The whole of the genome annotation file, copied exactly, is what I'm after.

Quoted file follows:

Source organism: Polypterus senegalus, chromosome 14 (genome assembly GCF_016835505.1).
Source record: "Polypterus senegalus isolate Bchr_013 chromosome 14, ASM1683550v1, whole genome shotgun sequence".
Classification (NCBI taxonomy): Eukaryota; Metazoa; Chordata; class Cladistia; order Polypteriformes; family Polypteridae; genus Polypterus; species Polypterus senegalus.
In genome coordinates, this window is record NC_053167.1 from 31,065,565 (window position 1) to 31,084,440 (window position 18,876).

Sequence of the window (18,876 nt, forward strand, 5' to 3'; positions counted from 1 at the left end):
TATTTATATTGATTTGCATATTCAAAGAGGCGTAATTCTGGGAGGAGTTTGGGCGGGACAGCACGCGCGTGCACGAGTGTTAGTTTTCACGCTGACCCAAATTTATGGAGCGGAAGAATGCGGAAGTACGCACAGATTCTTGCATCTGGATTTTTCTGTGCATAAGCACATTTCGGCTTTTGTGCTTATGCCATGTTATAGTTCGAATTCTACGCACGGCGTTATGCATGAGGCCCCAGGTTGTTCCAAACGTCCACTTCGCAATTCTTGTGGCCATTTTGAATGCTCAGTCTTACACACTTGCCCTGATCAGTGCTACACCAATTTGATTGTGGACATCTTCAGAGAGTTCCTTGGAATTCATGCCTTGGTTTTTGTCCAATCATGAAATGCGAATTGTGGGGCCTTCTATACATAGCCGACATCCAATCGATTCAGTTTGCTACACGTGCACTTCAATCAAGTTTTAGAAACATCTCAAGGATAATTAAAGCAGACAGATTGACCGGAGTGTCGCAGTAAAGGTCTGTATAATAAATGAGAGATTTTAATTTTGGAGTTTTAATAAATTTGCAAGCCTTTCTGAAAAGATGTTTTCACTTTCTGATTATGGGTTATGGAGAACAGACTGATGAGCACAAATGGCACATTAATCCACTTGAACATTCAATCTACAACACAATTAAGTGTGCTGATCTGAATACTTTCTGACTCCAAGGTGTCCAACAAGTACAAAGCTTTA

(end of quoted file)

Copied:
Source organism: Polypterus senegalus, chromosome 14 (genome assembly GCF_016835505.1).
Source record: "Polypterus senegalus isolate Bchr_013 chromosome 14, ASM1683550v1, whole genome shotgun sequence".
Classification (NCBI taxonomy): Eukaryota; Metazoa; Chordata; class Cladistia; order Polypteriformes; family Polypteridae; genus Polypterus; species Polypterus senegalus.
In genome coordinates, this window is record NC_053167.1 from 31,065,565 (window position 1) to 31,084,440 (window position 18,876).

Sequence of the window (18,876 nt, forward strand, 5' to 3'; positions counted from 1 at the left end):
TATTTATATTGATTTGCATATTCAAAGAGGCGTAATTCTGGGAGGAGTTTGGGCGGGACAGCACGCGCGTGCACGAGTGTTAGTTTTCACGCTGACCCAAATTTATGGAGCGGAAGAATGCGGAAGTACGCACAGATTCTTGCATCTGGATTTTTCTGTGCATAAGCACATTTCGGCTTTTGTGCTTATGCCATGTTATAGTTCGAATTCTACGCACGGCGTTATGCATGAGGCCCCAGGTTGTTCCAAACGTCCACTTCGCAATTCTTGTGGCCATTTTGAATGCTCAGTCTTACACACTTGCCCTGATCAGTGCTACACCAATTTGATTGTGGACATCTTCAGAGAGTTCCTTGGAATTCATGCCTTGGTTTTTGTCCAATCATGAAATGCGAATTGTGGGGCCTTCTATACATAGCCGACATCCAATCGATTCAGTTTGCTACACGTGCACTTCAATCAAGTTTTAGAAACATCTCAAGGATAATTAAAGCAGACAGATTGACCGGAGTGTCGCAGTAAAGGTCTGTATAATAAATGAGAGATTTTAATTTTGGAGTTTTAATAAATTTGCAAGCCTTTCTGAAAAGATGTTTTCACTTTCTGATTATGGGTTATGGAGAACAGACTGATGAGCACAAATGGCACATTAATCCACTTGAACATTCAATCTACAACACAATTAAGTGTGCTGATCTGAATACTTTCTGACTCCAAGGTGTCCAACAAGTACAAAGCTTTA